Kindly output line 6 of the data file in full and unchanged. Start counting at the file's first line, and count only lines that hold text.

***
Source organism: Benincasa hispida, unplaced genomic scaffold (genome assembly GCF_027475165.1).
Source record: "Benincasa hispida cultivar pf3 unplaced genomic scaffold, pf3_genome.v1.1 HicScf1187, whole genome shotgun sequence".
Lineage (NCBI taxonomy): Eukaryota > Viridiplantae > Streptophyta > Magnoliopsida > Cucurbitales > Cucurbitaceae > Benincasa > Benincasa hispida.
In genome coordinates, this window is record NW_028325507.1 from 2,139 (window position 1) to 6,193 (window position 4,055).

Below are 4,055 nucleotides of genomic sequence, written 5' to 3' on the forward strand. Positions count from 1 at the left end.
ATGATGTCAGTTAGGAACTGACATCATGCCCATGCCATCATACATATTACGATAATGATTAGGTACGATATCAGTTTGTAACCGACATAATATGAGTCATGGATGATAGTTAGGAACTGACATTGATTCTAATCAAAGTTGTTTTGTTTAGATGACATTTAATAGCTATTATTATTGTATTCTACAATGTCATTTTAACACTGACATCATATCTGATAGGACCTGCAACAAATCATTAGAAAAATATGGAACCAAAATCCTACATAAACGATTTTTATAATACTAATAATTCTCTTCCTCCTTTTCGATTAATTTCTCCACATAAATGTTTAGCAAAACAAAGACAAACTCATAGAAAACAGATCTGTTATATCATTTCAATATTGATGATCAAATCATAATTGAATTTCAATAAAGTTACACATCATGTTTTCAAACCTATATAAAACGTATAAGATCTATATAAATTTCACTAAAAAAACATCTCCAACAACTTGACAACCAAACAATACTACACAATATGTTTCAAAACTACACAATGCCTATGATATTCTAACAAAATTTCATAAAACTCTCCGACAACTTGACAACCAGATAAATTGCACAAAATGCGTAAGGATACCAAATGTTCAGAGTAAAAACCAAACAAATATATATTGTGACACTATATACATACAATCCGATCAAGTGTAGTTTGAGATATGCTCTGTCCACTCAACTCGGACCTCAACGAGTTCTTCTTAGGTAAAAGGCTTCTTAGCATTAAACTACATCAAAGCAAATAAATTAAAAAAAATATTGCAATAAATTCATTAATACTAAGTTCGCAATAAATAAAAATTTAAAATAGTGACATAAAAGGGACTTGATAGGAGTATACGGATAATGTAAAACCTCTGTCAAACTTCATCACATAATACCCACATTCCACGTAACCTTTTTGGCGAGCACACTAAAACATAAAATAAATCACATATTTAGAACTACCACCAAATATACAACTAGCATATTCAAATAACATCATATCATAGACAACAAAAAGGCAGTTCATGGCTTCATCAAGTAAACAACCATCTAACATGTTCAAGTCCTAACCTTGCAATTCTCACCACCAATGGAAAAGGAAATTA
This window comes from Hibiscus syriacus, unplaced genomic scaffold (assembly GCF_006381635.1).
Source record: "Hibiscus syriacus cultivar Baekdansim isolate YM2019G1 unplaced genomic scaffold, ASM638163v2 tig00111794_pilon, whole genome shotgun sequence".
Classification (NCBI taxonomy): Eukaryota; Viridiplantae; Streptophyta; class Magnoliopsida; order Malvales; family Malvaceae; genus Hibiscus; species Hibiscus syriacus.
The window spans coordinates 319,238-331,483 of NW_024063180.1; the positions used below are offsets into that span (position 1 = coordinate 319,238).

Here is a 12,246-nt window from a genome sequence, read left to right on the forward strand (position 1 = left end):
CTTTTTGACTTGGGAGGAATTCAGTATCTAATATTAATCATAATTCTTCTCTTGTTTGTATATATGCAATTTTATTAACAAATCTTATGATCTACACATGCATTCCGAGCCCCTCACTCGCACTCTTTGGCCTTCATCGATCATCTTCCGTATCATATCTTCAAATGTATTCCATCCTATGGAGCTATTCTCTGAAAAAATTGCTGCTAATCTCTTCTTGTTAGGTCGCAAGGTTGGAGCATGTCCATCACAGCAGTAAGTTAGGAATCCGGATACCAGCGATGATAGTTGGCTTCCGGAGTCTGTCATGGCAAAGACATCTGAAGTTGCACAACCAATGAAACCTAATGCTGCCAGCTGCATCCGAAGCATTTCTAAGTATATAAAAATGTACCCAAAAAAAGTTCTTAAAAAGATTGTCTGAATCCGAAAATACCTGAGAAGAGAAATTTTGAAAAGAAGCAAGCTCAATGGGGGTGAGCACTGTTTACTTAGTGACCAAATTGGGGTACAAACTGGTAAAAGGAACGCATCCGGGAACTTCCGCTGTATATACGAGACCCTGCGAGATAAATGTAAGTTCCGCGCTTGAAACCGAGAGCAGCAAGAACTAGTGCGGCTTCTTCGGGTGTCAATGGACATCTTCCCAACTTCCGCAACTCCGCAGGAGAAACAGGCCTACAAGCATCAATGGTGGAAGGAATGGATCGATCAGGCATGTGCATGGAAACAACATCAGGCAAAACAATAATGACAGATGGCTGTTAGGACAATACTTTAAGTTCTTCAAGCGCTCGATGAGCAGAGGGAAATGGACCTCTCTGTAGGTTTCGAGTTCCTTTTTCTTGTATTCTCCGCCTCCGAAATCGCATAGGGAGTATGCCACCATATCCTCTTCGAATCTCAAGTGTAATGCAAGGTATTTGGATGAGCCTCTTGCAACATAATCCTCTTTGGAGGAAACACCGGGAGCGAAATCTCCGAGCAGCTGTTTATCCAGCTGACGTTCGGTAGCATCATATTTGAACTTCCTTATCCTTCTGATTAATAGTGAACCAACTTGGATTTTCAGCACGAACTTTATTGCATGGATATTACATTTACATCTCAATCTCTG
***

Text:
ATGATGTCAGTTAGGAACTGACATCATGCCCATGCCATCATACATATTACGATAATGATTAGGTACGATATCAGTTTGTAACCGACATAATATGAGTCATGGATGATAGTTAGGAACTGACATTGATTCTAATCAAAGTTGTTTTGTTTAGATGACATTTAATAGCTATTATTATTGTATTCTACAATGTCATTTTAACACTGACATCATATCTGATAGGACCTGCAACAAATCATTAGAAAAATATGGAACCAAAATCCTACATAAACGATTTTTATAATACTAATAATTCTCTTCCTCCTTTTCGATTAATTTCTCCACATAAATGTTTAGCAAAACAAAGACAAACTCATAGAAAACAGATCTGTTATATCATTTCAATATTGATGATCAAATCATAATTGAATTTCAATAAAGTTACACATCATGTTTTCAAACCTATATAAAACGTATAAGATCTATATAAATTTCACTAAAAAAACATCTCCAACAACTTGACAACCAAACAATACTACACAATATGTTTCAAAACTACACAATGCCTATGATATTCTAACAAAATTTCATAAAACTCTCCGACAACTTGACAACCAGATAAATTGCACAAAATGCGTAAGGATACCAAATGTTCAGAGTAAAAACCAAACAAATATATATTGTGACACTATATACATACAATCCGATCAAGTGTAGTTTGAGATATGCTCTGTCCACTCAACTCGGACCTCAACGAGTTCTTCTTAGGTAAAAGGCTTCTTAGCATTAAACTACATCAAAGCAAATAAATTAAAAAAAATATTGCAATAAATTCATTAATACTAAGTTCGCAATAAATAAAAATTTAAAATAGTGACATAAAAGGGACTTGATAGGAGTATACGGATAATGTAAAACCTCTGTCAAACTTCATCACATAATACCCACATTCCACGTAACCTTTTTGGCGAGCACACTAAAACATAAAATAAATCACATATTTAGAACTACCACCAAATATACAACTAGCATATTCAAATAACATCATATCATAGACAACAAAAAGGCAGTTCATGGCTTCATCAAGTAAACAACCATCTAACATGTTCAAGTCCTAACCTTGCAATTCTCACCACCAATGGAAAAGGAAATTA